Oh what to play with here.

Okay, for starters, who is the better liberal, person (a) who runs for office, gets elected, gets liberal causes accomplished, or person (b), who never ran for office, or worked for one, yelled loudly about things that could never happen, and got nothing done? Not hard for me to figure that one out. At least person (c) was effectively organizing, or at least figuring out how to. 

Most law makers are....lawyers. Lawyers tend to make more than that. My grandfather once told me, when I asked him why he turned down the chance to maybe be AG of our state, was that why would he take a 95% pay cut to work a lot harder and get less done? Point is, if you paid these people better, better people might be willing to put up with all the awfulness that comes with public political positions. Just like if you paid teachers more, a lot of talented people might look at the field and be more willing to give it a go. The people who make the real money, exist in areas where things are often not just created, but destroyed. But if that's where the money is......

To the bold, of course it does. Have you ever worked on a piece of legislation? Do you really know what it takes? You can spend a month working on something simple, and watch it crash and burn in 10 minutes because reasons. And you can't get mad about things like this. 

To your last point before the edit, no, not really, they may not be the main change makers in those specific areas within a short amount of time. And that's the point, things don't move quickly, not really. But two of the three badly wanted reform. And spent years of their lives working on it.  However, they just didn't bitch and moan about it and protest a few times and think that was going to get it done.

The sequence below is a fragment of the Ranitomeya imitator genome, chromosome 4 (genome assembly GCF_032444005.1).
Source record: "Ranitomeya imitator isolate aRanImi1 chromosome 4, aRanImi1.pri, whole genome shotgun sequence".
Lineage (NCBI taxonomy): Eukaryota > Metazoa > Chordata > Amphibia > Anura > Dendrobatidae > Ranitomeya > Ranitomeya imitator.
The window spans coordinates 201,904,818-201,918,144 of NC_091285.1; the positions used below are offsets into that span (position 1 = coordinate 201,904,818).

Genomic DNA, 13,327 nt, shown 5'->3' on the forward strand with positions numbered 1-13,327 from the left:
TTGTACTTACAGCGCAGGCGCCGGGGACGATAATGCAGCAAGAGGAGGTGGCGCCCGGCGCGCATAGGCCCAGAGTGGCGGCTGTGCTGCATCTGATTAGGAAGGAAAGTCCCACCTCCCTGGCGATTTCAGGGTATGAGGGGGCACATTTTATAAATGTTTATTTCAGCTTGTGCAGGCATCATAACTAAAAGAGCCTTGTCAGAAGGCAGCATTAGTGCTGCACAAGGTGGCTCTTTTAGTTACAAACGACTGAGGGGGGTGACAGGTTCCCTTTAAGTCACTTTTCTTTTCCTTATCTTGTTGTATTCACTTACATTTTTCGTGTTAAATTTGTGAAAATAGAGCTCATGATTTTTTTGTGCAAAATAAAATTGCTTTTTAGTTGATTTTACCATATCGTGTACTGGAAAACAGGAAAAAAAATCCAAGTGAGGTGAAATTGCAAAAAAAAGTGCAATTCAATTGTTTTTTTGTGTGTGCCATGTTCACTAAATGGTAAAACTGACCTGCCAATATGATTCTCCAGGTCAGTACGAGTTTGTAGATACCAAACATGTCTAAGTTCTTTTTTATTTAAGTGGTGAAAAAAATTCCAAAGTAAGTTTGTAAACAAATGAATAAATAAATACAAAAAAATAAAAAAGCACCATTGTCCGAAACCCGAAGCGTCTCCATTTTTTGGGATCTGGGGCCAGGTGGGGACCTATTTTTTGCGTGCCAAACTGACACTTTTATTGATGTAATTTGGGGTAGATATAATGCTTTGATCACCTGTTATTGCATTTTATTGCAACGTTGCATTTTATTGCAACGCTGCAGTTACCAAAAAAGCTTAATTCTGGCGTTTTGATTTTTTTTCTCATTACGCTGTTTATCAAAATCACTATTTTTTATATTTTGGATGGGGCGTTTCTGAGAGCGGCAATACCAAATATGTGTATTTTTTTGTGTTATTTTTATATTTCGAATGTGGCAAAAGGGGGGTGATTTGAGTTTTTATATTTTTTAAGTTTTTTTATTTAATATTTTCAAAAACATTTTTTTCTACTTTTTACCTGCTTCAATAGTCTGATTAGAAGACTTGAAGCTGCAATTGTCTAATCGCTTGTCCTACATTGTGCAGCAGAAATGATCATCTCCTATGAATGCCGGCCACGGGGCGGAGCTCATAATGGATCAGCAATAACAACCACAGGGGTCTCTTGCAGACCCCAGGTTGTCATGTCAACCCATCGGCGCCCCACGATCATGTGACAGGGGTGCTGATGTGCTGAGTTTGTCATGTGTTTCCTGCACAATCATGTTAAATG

My city is seeing change because in a strange way we've become the flash point, specifically the part of the city that I like to be in. It's hard to explain why, for example, are people protesting in London over an obvious police murder that happened in Uptown, when 99.9% of them don't even know a thing about Uptown nor will ever step foot in one of the funnest places in the world? Some things you can't explain. But just look at how our mayor is being treated. He is honestly trying to do his best and do the right thing, but people who don't know the first thing about running a large city are acting like they know better. And that's the problem.